TODAY |

Fair Go: Where to find New Zealand's most generous hot chips portions

Hot chip lovers in New Plymouth may be feeling a little smug as they carry their parcels of golden goodies home this week.

Your playlist will load after this ad

Last week, the programme put out a call for tips on which restaurants had the most chiptastic scoops. Viewers answered from around the nation. Source: Fair Go

The city came out on top in Fair Go’s inaugural, viewer-driven and entirely trust-based survey of best value for money at the local chippy.

Viewer Sue sent a picture from Taranaki that looked a little light, but she assures Fair Go she purchased a kilo of chips for $3 at her local.

That’s 333g for a dollar – nearly double the next best effort. Gillian paid $3.50 for 632g from One Tree Hill in Auckland - a unit price of 180g per dollar.

Bronze went to a Kerikeri chip shop owner Rob, who self-reported his $4 portions of 700g - a unit price of 175g per dollar.

Yep, Fair Go got nerdy on the numbers because we had to - there is no standard price for a scoop and very few adhere to the voluntary standard scoop size of 330g.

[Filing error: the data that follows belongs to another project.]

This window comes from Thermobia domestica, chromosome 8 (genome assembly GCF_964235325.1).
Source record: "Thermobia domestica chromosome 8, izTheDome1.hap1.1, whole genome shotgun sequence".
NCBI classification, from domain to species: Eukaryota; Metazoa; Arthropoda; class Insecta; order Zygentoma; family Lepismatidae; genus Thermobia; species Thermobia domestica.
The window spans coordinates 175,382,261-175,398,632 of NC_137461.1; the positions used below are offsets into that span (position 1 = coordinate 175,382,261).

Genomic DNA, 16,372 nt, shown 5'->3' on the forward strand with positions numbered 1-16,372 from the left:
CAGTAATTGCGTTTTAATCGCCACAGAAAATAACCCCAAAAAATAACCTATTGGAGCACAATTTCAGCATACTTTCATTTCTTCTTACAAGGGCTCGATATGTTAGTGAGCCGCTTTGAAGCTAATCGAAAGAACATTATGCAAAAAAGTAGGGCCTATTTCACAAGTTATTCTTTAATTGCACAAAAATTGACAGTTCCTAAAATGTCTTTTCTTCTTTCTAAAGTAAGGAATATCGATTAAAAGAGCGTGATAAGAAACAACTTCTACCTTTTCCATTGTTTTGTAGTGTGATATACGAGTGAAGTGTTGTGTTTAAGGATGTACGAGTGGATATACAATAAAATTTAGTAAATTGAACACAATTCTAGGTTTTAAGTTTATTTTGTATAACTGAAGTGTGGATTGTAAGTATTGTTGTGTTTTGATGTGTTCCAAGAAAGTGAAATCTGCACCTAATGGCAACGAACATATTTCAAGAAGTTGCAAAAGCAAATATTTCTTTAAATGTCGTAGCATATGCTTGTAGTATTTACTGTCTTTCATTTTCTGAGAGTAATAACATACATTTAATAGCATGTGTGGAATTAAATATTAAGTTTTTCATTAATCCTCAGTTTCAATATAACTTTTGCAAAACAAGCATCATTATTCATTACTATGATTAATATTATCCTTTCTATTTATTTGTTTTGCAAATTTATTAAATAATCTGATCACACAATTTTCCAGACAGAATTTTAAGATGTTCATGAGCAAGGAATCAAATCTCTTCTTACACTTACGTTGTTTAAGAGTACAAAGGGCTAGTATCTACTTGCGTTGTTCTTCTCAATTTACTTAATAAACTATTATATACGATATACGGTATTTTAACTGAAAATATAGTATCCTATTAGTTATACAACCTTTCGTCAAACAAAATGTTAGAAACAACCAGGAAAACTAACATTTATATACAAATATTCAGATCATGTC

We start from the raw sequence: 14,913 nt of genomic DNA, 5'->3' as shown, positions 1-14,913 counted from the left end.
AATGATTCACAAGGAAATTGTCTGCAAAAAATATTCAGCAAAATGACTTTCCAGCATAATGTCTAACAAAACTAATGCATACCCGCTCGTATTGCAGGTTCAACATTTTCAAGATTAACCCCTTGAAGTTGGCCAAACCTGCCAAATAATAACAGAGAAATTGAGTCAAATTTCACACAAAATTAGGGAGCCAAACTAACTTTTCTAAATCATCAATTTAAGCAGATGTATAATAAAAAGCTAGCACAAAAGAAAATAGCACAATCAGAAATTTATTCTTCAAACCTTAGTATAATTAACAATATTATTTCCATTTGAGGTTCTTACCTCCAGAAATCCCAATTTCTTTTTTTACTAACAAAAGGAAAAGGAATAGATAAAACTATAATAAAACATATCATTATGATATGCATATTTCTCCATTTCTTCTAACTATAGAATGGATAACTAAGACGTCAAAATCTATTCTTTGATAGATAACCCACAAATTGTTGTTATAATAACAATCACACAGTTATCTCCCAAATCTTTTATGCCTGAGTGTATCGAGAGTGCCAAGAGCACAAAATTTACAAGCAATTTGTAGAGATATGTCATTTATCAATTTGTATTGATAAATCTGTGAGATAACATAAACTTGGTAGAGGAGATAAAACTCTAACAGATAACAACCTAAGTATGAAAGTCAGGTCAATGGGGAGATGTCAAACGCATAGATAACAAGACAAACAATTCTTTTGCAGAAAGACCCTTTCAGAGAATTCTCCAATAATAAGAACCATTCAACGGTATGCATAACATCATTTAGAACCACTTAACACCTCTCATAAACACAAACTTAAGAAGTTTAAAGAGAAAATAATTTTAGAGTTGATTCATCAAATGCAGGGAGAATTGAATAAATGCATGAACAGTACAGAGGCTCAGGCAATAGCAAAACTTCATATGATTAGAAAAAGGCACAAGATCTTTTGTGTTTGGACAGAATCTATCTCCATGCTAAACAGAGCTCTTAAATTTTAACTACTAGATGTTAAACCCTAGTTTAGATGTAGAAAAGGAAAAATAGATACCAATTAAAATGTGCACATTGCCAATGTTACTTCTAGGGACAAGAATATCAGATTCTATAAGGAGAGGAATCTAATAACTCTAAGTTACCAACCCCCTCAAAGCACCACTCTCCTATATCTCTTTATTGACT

Your playlist will load after this ad

Is it time Aotearoa got a standardised scoop of the yummy starchy goodness? Source: Fair Go

Scoops sampled around Christchurch ranged from 400g to half a kilo, but the prices also varied. What was constant was that all wound up selling about 132g of chips per dollar charged.

Compare that with four chip shops Fair Go tried in Auckland’s pricy eastern city bays - they ranged from 100g for a dollar down to 75g for a buck.

The badge for consumer reporting goes to the Venturers at Cockle Bay Scout Group, who set out to find some answers locally in Howick.

“The intrepid Venturers busted three local chippies, and having purchased a scoop of chips from each one, they weighed them, recorded the price and then conducted a 'quality control' test,” says leader Steve.

They found unit prices ranged from 152g down to 108g per dollar charged – and the best value also scored top marks in the highly subjective taste tests.

Fair Go has decided not to name and shame any of the shops involved but urges chip lovers to consume with much greater awareness of the value of their fries. And always in moderation.